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What is Parapet definition/concept/elaboration

Anything that serves as a safety or protection measure acts as a parapet. Thus, a wall or a grid built to prevent falls is a parapet. The same applies to a wall, a fence or a trench.

A word of military origin that has adapted to other circumstances

As for the origin of the term, it comes from the Italian word parapetto, which, in turn, comes from the expression “parare il petto”, which can be translated as protecting the chest. The original parapets referred to all the elements of military defense that allowed soldiers to protect themselves from enemy attacks, especially from cannon balls. In this sense, the parapet is an element of military protection, however, it has already been extended to the field of architecture and engineering, as in these areas it is necessary to resort to measures to avoid possible risks or accidents.

from parapet to parapet

From the noun parapet, the verb parapeitar is formed. So, when someone wants to protect themselves from the rain and gets under an awning, they are parapeting, that is, protecting themselves. The term parapet is not at all common and is synonymous with taking shelter, covering oneself, taking shelter or defending oneself.

The action of parapeting can be understood in a double sense: as an element of physical protection or as a way to protect oneself psychologically.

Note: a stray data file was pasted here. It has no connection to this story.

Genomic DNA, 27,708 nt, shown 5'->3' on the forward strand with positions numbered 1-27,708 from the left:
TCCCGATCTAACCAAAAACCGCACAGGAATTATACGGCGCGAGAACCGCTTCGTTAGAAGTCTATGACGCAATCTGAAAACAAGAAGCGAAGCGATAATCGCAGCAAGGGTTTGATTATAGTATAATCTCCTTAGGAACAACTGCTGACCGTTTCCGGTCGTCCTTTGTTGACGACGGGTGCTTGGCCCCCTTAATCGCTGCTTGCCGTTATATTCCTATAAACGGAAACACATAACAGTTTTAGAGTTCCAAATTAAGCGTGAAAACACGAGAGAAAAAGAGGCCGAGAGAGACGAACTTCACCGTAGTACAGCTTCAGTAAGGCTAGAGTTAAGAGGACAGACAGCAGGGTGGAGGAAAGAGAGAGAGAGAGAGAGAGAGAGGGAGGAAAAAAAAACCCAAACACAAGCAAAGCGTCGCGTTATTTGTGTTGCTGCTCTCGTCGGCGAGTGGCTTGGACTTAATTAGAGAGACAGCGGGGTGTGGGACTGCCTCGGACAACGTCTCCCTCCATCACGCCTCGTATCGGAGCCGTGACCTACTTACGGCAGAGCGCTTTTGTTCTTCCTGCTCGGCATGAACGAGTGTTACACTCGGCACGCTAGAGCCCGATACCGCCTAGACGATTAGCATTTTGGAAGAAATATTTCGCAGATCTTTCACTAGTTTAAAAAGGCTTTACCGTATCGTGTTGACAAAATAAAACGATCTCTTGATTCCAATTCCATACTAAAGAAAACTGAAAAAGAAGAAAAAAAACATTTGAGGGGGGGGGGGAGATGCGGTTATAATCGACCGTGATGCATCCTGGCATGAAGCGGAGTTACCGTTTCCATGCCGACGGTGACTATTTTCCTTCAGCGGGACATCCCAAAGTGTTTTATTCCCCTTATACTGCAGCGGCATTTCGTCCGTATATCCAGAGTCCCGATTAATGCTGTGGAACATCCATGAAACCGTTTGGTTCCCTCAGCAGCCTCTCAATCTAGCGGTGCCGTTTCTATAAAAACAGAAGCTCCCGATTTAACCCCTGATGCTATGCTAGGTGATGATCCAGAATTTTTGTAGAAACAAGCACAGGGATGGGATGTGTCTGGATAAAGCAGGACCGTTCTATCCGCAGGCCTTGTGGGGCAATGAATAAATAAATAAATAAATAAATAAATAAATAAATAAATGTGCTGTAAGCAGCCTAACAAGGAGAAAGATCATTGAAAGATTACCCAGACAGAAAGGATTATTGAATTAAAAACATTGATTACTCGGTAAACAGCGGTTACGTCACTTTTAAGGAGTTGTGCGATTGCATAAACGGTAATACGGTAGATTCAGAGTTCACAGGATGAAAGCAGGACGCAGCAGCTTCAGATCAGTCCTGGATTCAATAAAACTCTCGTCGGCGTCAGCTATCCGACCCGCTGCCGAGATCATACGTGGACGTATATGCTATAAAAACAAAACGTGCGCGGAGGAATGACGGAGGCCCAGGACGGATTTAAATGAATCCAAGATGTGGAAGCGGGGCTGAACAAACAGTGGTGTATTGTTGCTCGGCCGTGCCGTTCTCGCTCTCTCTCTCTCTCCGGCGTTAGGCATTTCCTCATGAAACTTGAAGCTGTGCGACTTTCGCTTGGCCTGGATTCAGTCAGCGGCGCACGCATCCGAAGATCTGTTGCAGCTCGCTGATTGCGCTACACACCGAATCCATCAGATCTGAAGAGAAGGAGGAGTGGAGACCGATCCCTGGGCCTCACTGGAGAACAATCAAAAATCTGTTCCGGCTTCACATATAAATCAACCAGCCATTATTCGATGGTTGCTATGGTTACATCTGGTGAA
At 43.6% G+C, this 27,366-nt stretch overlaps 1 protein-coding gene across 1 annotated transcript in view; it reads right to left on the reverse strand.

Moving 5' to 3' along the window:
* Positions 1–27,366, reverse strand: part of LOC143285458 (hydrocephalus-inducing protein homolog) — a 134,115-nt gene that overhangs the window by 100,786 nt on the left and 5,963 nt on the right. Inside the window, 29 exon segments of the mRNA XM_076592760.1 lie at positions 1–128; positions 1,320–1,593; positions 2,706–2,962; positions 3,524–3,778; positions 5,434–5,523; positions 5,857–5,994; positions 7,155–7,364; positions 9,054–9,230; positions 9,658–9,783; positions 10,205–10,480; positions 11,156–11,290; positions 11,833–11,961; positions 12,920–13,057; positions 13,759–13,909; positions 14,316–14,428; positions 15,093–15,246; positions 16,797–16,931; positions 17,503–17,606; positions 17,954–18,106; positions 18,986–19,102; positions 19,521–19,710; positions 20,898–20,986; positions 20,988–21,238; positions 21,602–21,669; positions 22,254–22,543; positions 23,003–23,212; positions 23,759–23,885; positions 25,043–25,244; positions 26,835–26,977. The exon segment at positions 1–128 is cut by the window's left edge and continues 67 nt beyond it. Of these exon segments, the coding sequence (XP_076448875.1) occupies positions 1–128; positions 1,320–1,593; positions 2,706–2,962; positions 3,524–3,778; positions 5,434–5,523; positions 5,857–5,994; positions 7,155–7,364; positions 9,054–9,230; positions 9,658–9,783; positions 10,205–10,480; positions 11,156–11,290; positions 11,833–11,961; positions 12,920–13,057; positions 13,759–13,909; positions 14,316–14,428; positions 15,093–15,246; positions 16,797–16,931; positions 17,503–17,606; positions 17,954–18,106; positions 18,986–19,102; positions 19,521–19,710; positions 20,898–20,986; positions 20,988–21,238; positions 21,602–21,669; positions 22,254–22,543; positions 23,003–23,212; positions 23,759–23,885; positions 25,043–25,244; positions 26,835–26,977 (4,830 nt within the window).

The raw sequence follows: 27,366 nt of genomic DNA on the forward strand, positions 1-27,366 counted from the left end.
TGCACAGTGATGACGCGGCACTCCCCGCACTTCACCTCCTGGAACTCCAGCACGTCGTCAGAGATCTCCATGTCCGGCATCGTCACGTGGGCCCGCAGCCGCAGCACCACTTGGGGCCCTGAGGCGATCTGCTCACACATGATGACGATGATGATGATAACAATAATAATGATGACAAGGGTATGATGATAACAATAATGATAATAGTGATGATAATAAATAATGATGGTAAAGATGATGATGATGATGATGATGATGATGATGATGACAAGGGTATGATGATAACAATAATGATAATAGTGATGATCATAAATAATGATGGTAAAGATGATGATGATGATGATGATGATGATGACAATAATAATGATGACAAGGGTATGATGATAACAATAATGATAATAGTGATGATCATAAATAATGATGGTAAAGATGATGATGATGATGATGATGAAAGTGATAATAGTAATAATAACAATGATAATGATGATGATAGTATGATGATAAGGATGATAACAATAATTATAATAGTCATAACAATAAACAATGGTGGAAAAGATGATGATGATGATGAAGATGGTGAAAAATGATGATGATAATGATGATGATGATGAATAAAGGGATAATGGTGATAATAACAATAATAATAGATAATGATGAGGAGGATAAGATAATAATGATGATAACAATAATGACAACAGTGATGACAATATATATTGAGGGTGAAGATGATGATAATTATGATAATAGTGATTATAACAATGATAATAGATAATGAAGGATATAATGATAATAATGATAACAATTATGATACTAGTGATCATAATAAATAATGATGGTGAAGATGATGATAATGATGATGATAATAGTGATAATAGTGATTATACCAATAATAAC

How we parapet psychologically

We often have feelings of fear, feel vulnerable, or simply don’t want others to know about us. In all these circumstances we need a strategy to serve as a parapet.

Let’s think about using the sir treatment instead of you. When we resort to the use of a lord, we do this out of politeness or to establish a certain distance from someone. The fact of resorting to a lie to refer to our responsibility is also a way to protect us, that is, to parapet.

Using an excuse for not meeting a commitment is another way to avoid problems. In summary, psychological parapets are mental mechanisms that allow a better adaptation to circumstances.

Sometimes these mechanisms are unconscious and psychoanalysis calls them defense mechanisms. Among the defense mechanisms of the unconscious type, we can highlight two: denial and projection. We use denial when we accept something we find painful and we use projection when we blame our mistakes on others.

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